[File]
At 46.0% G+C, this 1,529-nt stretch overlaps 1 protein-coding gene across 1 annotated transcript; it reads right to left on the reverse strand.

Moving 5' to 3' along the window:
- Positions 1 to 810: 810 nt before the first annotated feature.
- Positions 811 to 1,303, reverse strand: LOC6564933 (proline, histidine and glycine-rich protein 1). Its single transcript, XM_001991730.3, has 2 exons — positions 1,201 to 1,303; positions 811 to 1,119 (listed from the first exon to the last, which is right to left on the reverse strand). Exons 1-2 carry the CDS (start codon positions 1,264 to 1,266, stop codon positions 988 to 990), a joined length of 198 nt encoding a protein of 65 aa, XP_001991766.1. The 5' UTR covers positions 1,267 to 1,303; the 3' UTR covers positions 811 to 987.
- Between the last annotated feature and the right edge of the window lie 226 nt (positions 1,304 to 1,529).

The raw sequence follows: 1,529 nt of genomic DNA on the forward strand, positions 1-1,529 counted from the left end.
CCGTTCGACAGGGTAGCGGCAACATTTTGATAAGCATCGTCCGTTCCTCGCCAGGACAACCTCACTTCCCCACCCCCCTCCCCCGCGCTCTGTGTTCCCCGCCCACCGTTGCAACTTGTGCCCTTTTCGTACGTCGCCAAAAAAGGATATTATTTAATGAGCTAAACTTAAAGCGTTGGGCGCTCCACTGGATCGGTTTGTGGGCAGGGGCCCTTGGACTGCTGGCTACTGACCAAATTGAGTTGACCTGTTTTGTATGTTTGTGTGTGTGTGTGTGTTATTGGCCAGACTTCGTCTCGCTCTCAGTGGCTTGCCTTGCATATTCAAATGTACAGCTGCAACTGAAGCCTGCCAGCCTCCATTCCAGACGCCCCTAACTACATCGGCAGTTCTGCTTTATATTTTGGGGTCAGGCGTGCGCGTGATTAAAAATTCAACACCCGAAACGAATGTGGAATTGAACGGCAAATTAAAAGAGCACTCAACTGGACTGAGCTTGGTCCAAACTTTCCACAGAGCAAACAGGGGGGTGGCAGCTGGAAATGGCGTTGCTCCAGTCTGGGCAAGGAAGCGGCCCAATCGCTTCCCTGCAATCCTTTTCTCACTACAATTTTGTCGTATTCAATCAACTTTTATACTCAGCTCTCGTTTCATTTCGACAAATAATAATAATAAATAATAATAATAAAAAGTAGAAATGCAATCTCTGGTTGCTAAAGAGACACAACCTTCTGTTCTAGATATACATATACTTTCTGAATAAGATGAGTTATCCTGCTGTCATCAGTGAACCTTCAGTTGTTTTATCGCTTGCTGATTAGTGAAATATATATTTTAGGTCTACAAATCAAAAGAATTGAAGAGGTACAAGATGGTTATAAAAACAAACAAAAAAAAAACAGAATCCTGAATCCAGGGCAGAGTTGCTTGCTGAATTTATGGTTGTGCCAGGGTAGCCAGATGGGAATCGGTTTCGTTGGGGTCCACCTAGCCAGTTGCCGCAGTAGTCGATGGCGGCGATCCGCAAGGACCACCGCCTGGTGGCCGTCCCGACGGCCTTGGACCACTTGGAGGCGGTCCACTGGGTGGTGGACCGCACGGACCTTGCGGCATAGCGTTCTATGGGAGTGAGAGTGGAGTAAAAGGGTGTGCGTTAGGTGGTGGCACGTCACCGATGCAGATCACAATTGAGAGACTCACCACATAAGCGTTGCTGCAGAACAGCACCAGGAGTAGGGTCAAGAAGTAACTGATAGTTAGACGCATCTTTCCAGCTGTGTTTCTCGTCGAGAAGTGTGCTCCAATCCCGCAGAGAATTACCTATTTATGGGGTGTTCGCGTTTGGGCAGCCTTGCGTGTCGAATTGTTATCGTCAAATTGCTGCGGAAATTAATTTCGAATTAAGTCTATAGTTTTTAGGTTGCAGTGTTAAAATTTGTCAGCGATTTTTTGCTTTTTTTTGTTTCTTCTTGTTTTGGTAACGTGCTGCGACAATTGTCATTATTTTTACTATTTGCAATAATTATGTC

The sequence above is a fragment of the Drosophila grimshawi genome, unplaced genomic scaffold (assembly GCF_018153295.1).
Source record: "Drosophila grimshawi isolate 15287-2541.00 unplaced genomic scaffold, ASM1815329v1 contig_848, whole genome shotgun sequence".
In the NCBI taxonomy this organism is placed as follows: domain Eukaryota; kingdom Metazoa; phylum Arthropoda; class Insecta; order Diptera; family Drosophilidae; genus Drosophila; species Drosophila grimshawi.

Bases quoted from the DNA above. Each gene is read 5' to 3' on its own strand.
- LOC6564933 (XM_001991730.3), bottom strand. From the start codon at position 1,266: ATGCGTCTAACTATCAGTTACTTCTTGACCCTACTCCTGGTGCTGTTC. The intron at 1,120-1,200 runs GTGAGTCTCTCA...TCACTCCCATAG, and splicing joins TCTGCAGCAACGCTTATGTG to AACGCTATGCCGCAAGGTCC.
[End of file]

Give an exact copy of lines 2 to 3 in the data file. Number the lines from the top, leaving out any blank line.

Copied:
Moving 5' to 3' along the window:
- Positions 1 to 810: 810 nt before the first annotated feature.